Whether it’s for fishing or water skiing, recreational boating seems to be one of America’s favorite pastimes.
In fact, 12.7 million American households own a boat for recreational use, while a further three million are considering buying one in the next year.
If you’re one of the three million, you’ll need a couple of boating tips to get you started. Let’s take a look at some of the basics:
Buying your first boat
One of Boating America‘s top boating tips is to buy your own vessel.
If you’re a complete novice, you’ll want to rent a boat from a nearby marina to test the experience before committing. However, soon we know you’ll want to own your own watercraft.
Single watersports enthusiasts may get away with a small Jet Ski. If you’d like to include your family, an open bow 18 to 21-foot boat is a great fit for lakes and inshore areas. Beyond that, the horizon is the limit and depends largely on your personal preferences and needs.
Keep in mind you’ll need a vehicle large enough to tow the boat you choose, a slip at a marina, or if you are fortunate enough to own a waterfront home, consider installing a dock and boat lift for easy access and better maintenance.
New boats in the 16 to 21-foot range usually start at about $16 000. If you’re considering buying a second-hand vessel, be sure to have a mechanic give it a once-over.
Boating tips for safety
By law, you are required to keep certain safety devices on board.
- Personal Flotation Devices (life jackets) for each passenger
- Visual Distress Signal (marine flares)
- Fire extinguisher
- A sounding device (horn, whistle, bell, etc.)
- Navigation Lighting
- Backfire Flame Control (for inboard gasoline engines)
You may want to consider general safety additions like a first aid kit, GPS and a marine radio too.
There are a couple of other boating tips that could make your first outing safer:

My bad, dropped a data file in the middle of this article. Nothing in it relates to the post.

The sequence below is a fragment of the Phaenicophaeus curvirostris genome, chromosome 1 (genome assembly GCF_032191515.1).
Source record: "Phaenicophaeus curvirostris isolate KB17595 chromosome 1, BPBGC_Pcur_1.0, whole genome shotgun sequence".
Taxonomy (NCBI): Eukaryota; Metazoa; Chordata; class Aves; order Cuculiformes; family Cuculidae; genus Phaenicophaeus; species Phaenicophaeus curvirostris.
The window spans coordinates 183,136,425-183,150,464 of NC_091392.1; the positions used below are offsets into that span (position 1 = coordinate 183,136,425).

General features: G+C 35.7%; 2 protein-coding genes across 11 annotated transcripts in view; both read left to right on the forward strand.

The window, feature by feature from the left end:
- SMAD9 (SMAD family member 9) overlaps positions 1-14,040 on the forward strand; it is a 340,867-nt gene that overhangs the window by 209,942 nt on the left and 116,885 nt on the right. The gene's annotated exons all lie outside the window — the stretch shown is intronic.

1. Check the weather forecast:
Even experts get caught up in rough conditions. You’ll want to practice on calmer waters with little to no wind.
2. Tell people about your plans:
Make sure someone knows who will be on the boat, where you’ll be going and how to contact you, in case something goes wrong.
3. Set up a checklist:
Make sure your boat is in sound condition and that you have all the required safety gear on board before launching.
4. Appoint a 2IC:
It’s a good idea to have someone else on board who understands the boat and can take over as skipper should something happen to you.
5. Take a course:
If you’re a boating novice, you’d benefit from taking a safety course to learn all the tips you’ll need for specific conditions.
Getting your boat in the water
It’s always good to take your time when putting your boat in the water for the first time.
You can either transfer your boat from the trailer onto the water via a slipway, or you could use a lift. Either way, you’ll want to use this opportunity to make sure your plug is in (triple check this to avoid sinking.) Also, check that all your gear is on board.
You’ll also need to remove fuel vapors from the engine compartment by switching the fans on.
Be mindful of others wanting to use the dock and take heed of no-wake zones.